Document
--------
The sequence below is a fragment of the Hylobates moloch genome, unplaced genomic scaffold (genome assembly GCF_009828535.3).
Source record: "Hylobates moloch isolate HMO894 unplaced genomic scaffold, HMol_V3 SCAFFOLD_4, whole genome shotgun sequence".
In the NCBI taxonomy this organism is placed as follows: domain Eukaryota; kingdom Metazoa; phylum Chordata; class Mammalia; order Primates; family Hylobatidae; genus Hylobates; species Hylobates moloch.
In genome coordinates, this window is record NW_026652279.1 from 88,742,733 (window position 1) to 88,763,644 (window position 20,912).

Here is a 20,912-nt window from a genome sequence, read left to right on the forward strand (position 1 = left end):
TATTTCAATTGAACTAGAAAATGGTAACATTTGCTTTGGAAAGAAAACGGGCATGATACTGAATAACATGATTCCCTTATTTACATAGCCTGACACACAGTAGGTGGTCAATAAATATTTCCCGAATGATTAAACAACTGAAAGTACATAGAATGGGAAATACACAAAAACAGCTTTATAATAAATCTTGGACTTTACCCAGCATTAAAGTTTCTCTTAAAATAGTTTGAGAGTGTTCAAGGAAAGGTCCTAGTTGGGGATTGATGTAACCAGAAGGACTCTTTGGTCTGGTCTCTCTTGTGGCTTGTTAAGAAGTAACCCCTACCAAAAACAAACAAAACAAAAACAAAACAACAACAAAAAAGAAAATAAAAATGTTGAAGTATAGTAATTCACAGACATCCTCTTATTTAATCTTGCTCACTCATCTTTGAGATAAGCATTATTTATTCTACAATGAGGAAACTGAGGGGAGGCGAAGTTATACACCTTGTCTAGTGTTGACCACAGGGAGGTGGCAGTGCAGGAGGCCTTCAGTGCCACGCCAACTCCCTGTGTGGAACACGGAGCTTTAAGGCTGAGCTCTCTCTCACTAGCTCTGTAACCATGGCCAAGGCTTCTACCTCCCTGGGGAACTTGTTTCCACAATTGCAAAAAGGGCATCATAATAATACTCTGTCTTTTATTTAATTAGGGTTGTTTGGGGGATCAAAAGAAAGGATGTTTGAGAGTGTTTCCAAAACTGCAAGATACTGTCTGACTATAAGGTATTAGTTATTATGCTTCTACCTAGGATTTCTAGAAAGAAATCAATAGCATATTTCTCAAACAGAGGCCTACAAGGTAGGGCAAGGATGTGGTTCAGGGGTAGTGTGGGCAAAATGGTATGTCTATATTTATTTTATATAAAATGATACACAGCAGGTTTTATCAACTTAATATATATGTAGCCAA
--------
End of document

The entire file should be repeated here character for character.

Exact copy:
The sequence below is a fragment of the Hylobates moloch genome, unplaced genomic scaffold (genome assembly GCF_009828535.3).
Source record: "Hylobates moloch isolate HMO894 unplaced genomic scaffold, HMol_V3 SCAFFOLD_4, whole genome shotgun sequence".
In the NCBI taxonomy this organism is placed as follows: domain Eukaryota; kingdom Metazoa; phylum Chordata; class Mammalia; order Primates; family Hylobatidae; genus Hylobates; species Hylobates moloch.
In genome coordinates, this window is record NW_026652279.1 from 88,742,733 (window position 1) to 88,763,644 (window position 20,912).

Here is a 20,912-nt window from a genome sequence, read left to right on the forward strand (position 1 = left end):
TATTTCAATTGAACTAGAAAATGGTAACATTTGCTTTGGAAAGAAAACGGGCATGATACTGAATAACATGATTCCCTTATTTACATAGCCTGACACACAGTAGGTGGTCAATAAATATTTCCCGAATGATTAAACAACTGAAAGTACATAGAATGGGAAATACACAAAAACAGCTTTATAATAAATCTTGGACTTTACCCAGCATTAAAGTTTCTCTTAAAATAGTTTGAGAGTGTTCAAGGAAAGGTCCTAGTTGGGGATTGATGTAACCAGAAGGACTCTTTGGTCTGGTCTCTCTTGTGGCTTGTTAAGAAGTAACCCCTACCAAAAACAAACAAAACAAAAACAAAACAACAACAAAAAAGAAAATAAAAATGTTGAAGTATAGTAATTCACAGACATCCTCTTATTTAATCTTGCTCACTCATCTTTGAGATAAGCATTATTTATTCTACAATGAGGAAACTGAGGGGAGGCGAAGTTATACACCTTGTCTAGTGTTGACCACAGGGAGGTGGCAGTGCAGGAGGCCTTCAGTGCCACGCCAACTCCCTGTGTGGAACACGGAGCTTTAAGGCTGAGCTCTCTCTCACTAGCTCTGTAACCATGGCCAAGGCTTCTACCTCCCTGGGGAACTTGTTTCCACAATTGCAAAAAGGGCATCATAATAATACTCTGTCTTTTATTTAATTAGGGTTGTTTGGGGGATCAAAAGAAAGGATGTTTGAGAGTGTTTCCAAAACTGCAAGATACTGTCTGACTATAAGGTATTAGTTATTATGCTTCTACCTAGGATTTCTAGAAAGAAATCAATAGCATATTTCTCAAACAGAGGCCTACAAGGTAGGGCAAGGATGTGGTTCAGGGGTAGTGTGGGCAAAATGGTATGTCTATATTTATTTTATATAAAATGATACACAGCAGGTTTTATCAACTTAATATATATGTAGCCAA